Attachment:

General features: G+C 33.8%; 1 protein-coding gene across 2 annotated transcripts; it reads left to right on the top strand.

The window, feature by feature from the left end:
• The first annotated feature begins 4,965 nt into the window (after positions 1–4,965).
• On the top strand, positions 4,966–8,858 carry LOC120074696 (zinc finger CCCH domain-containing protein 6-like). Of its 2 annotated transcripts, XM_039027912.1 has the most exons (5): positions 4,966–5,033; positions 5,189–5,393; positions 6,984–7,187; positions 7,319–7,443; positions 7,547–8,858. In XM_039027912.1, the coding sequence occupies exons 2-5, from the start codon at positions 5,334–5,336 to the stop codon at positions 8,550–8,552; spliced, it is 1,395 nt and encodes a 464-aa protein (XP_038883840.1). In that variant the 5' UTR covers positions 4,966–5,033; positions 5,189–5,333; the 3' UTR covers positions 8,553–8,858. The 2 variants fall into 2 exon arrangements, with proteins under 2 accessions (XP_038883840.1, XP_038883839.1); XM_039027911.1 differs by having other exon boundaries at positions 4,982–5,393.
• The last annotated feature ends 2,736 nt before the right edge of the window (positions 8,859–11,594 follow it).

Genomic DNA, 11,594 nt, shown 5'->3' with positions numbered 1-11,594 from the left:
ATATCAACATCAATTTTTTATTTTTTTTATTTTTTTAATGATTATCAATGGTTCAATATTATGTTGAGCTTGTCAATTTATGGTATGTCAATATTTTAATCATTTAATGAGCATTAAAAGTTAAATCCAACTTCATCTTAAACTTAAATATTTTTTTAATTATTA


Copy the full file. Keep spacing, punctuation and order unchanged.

General features: G+C 33.8%; 1 protein-coding gene across 2 annotated transcripts; it reads left to right on the top strand.

The window, feature by feature from the left end:
• The first annotated feature begins 4,965 nt into the window (after positions 1–4,965).
• On the top strand, positions 4,966–8,858 carry LOC120074696 (zinc finger CCCH domain-containing protein 6-like). Of its 2 annotated transcripts, XM_039027912.1 has the most exons (5): positions 4,966–5,033; positions 5,189–5,393; positions 6,984–7,187; positions 7,319–7,443; positions 7,547–8,858. In XM_039027912.1, the coding sequence occupies exons 2-5, from the start codon at positions 5,334–5,336 to the stop codon at positions 8,550–8,552; spliced, it is 1,395 nt and encodes a 464-aa protein (XP_038883840.1). In that variant the 5' UTR covers positions 4,966–5,033; positions 5,189–5,333; the 3' UTR covers positions 8,553–8,858. The 2 variants fall into 2 exon arrangements, with proteins under 2 accessions (XP_038883840.1, XP_038883839.1); XM_039027911.1 differs by having other exon boundaries at positions 4,982–5,393.
• The last annotated feature ends 2,736 nt before the right edge of the window (positions 8,859–11,594 follow it).

Genomic DNA, 11,594 nt, shown 5'->3' with positions numbered 1-11,594 from the left:
ATATCAACATCAATTTTTTATTTTTTTTATTTTTTTAATGATTATCAATGGTTCAATATTATGTTGAGCTTGTCAATTTATGGTATGTCAATATTTTAATCATTTAATGAGCATTAAAAGTTAAATCCAACTTCATCTTAAACTTAAATATTTTTTTAATTATTA